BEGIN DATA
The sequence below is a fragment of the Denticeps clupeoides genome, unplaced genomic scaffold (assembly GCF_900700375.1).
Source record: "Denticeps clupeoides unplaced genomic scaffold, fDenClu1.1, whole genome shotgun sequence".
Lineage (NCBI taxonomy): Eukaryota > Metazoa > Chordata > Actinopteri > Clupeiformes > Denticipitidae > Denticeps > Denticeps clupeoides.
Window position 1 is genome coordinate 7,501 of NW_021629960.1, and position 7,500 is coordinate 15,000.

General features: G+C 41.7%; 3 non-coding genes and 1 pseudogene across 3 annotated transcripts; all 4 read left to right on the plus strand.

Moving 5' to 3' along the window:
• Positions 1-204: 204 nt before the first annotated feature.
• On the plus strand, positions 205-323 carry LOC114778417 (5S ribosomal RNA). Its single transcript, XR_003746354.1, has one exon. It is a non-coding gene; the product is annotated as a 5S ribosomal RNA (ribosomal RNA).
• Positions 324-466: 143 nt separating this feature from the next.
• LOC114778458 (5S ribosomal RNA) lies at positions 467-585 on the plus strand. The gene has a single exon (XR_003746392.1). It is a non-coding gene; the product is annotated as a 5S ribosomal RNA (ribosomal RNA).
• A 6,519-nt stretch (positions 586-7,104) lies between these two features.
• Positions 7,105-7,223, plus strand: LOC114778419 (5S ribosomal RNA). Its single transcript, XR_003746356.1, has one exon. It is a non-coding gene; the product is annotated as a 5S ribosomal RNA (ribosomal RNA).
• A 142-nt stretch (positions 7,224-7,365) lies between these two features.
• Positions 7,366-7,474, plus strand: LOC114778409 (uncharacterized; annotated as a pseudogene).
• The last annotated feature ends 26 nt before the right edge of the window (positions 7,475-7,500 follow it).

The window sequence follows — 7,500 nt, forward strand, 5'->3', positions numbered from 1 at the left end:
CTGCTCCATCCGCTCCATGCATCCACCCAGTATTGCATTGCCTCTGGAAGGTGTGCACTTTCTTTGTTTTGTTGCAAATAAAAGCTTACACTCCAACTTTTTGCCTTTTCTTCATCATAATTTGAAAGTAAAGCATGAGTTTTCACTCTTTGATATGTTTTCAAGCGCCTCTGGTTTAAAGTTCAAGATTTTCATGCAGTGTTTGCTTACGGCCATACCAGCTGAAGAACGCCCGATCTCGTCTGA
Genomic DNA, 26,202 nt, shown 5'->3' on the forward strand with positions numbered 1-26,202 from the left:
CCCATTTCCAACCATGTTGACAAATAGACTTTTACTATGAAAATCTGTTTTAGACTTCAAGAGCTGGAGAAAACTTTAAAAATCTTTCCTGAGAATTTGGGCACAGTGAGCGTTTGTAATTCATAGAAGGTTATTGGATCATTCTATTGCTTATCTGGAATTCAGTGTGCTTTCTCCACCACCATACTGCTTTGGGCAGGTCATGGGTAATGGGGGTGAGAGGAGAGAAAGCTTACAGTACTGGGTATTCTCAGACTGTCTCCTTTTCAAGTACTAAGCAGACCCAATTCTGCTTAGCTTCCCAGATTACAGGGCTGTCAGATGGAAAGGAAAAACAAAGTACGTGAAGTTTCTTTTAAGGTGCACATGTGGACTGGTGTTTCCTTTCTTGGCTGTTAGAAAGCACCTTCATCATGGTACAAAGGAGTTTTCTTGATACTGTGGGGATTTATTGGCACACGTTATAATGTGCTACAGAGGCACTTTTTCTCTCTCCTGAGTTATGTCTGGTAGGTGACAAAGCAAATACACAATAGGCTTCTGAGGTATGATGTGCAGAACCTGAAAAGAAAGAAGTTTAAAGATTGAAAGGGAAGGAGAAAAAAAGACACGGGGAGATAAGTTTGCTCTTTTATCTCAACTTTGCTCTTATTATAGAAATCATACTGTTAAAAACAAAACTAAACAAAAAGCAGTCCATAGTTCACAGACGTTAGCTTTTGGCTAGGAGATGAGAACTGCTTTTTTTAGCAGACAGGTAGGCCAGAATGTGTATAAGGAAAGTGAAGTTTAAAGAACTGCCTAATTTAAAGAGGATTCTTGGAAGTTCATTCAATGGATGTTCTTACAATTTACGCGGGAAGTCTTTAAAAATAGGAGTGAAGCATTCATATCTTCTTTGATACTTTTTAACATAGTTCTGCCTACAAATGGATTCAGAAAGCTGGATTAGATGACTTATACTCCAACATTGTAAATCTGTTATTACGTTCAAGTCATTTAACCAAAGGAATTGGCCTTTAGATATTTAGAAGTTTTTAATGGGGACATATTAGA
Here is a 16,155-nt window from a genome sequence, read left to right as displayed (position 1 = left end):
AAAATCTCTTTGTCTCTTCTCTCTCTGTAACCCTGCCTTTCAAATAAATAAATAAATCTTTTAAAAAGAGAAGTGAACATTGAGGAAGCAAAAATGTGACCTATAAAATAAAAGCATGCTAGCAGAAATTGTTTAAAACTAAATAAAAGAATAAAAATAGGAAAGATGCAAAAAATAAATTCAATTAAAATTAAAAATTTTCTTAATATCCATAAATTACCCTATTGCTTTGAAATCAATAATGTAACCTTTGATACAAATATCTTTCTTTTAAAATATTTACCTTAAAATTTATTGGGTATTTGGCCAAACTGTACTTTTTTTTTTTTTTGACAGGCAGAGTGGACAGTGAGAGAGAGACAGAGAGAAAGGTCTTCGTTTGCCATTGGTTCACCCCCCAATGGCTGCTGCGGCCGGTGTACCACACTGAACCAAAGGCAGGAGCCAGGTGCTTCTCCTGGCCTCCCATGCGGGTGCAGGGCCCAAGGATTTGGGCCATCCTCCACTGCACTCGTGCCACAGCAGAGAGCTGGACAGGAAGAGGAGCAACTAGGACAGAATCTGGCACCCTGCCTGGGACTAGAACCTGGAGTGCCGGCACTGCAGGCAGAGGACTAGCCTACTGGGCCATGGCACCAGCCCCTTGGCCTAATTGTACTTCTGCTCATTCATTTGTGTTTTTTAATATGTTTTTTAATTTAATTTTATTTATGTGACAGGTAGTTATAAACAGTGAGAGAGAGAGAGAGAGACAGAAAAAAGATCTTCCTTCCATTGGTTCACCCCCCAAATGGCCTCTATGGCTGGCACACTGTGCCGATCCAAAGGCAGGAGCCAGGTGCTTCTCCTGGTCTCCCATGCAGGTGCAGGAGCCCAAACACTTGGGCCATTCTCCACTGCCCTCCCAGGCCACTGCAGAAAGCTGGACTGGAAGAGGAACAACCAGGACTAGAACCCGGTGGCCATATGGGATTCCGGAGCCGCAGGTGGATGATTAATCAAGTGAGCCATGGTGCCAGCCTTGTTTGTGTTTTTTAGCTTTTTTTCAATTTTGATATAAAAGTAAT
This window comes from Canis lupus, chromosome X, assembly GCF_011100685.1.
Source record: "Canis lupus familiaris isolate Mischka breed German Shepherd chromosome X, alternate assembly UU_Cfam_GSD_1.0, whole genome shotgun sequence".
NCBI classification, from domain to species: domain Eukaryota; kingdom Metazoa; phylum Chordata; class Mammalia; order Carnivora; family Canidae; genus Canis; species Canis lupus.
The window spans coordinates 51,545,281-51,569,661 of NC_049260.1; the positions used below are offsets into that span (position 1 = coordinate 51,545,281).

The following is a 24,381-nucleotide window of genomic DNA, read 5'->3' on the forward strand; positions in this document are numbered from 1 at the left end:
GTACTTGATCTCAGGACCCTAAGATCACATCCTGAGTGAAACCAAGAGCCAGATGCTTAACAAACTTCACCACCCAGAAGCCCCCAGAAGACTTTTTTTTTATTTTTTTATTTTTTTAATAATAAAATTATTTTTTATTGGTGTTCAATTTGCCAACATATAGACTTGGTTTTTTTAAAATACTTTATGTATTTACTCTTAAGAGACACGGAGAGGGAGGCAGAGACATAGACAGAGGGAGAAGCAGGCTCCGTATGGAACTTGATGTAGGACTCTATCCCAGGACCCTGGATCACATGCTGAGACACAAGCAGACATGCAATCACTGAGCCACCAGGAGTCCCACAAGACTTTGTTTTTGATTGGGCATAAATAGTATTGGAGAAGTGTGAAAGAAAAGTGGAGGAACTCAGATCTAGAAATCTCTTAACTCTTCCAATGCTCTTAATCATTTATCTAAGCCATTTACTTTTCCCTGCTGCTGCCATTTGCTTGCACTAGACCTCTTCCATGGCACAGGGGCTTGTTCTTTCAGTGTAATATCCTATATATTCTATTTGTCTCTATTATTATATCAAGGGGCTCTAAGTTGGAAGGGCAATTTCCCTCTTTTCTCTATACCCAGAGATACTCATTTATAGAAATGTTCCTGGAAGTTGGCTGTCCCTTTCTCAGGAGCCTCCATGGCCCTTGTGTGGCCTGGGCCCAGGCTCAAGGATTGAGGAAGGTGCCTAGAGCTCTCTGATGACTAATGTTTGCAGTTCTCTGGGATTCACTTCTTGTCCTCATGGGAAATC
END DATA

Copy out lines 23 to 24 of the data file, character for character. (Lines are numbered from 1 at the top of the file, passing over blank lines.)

Source record: "Canis lupus familiaris isolate Mischka breed German Shepherd chromosome X, alternate assembly UU_Cfam_GSD_1.0, whole genome shotgun sequence".
NCBI classification, from domain to species: domain Eukaryota; kingdom Metazoa; phylum Chordata; class Mammalia; order Carnivora; family Canidae; genus Canis; species Canis lupus.